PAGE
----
Of the 11 articles of impeachment returned against President Andrew Johnson in 1868, nine involved technically criminal violations of the Tenure of Office Act, but the last and most significant two articles alleged general abuses of presidential authority. Johnson escaped conviction in the Senate by one vote, but no serious historian contends that his acquittal rested on the absence of an indictable crime.
Finally, and most pertinently, the House Judiciary Committee approved three articles of impeachment against Richard Nixon: the first for obstruction of justice, the second for abuse of power, and the third for defying House subpoenas during its impeachment investigation. Article 3 obviously did not allege a crime. But even in the first two articles, which did involve some potentially criminal conduct, the committee was at pains to avoid any reference to criminal statutes. Rather, as the committee staff observed in its careful study of the question, “high Crimes and Misdemeanors” is a phrase that reaches far beyond crimes to embrace “exceeding the powers of the office in derogation of those of another branch of government,” “behaving in a manner grossly incompatible with the proper function of the office,” and “employing the power of the office for an improper purpose or personal gain.”
In the end, the best argument against the claim that impeachment requires criminality is not the overwhelming weight of contrary history and precedent, but the sheer dangerous absurdity of the proposition.
The British Parliament invented impeachment and the American Framers poached the institution as a means of saving their respective constitutions from tyranny or catastrophic mismanagement by hereditary, appointed, or elected rulers. It would be daft—and the Framers were not daft—to hobble this “indispensable remedy” by confining it within the idiosyncratic limits of the statutory criminal law available at any given point in time.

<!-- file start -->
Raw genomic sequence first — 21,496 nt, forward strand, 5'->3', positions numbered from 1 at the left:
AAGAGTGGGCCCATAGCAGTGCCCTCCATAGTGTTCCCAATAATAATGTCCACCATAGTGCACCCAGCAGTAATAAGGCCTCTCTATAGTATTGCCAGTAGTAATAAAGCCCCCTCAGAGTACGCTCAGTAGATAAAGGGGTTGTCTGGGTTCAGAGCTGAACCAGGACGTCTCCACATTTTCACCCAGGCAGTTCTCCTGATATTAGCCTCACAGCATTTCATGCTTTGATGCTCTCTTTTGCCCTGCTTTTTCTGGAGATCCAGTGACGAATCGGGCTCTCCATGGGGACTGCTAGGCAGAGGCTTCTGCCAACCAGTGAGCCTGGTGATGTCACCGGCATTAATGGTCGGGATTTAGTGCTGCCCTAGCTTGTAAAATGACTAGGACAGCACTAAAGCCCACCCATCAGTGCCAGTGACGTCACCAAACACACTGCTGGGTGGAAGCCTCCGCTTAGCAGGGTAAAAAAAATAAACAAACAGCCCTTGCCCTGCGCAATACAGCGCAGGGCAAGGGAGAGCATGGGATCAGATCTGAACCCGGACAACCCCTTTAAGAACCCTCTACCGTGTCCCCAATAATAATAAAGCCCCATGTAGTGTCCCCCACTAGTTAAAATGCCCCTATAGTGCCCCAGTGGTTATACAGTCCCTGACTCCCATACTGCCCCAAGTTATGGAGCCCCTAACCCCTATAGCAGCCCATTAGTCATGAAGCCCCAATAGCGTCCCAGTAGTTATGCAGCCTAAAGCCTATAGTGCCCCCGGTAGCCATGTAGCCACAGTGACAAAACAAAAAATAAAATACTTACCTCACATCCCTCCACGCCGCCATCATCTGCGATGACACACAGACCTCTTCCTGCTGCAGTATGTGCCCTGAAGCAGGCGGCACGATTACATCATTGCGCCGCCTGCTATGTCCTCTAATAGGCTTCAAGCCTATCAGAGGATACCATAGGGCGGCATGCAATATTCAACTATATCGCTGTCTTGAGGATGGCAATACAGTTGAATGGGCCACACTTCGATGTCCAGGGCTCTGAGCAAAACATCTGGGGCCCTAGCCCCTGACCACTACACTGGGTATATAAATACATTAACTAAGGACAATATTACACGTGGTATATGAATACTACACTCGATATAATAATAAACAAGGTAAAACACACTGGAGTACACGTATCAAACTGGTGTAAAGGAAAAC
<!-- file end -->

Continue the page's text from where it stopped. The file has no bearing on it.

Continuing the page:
Both action and inaction by the chief magistrate, if sufficiently dangerous to the republic, must be impeachable if impeachment is to serve its intended purpose. Even conduct motivated by a sincere and deeply held principle can be a constitutional “high Crime.”
Ben Butler made precisely this point during the Johnson impeachment. Suppose, he imagined, that in 1861, when secession fever broke out, the president had been not Abraham Lincoln, but a man who, whether moved by fear or “an honest, but perverted political theory,” refused to mobilize the Union against the rebellion. Would we say the only remedy in such a case was to allow dissolution of the country because the president’s inaction was no crime?
Or suppose that the nation’s highest court decided Brown v. Board of Education and ordered the desegregation of American schools, and the president ordered out federal troops, not to enforce the order, but to suppress protests by black citizens who sought to take advantage of the order by enrolling in previously segregated schools. Would such defiance of both a co-equal branch and the dictates of common humanity be unimpeachable because it was noncriminal?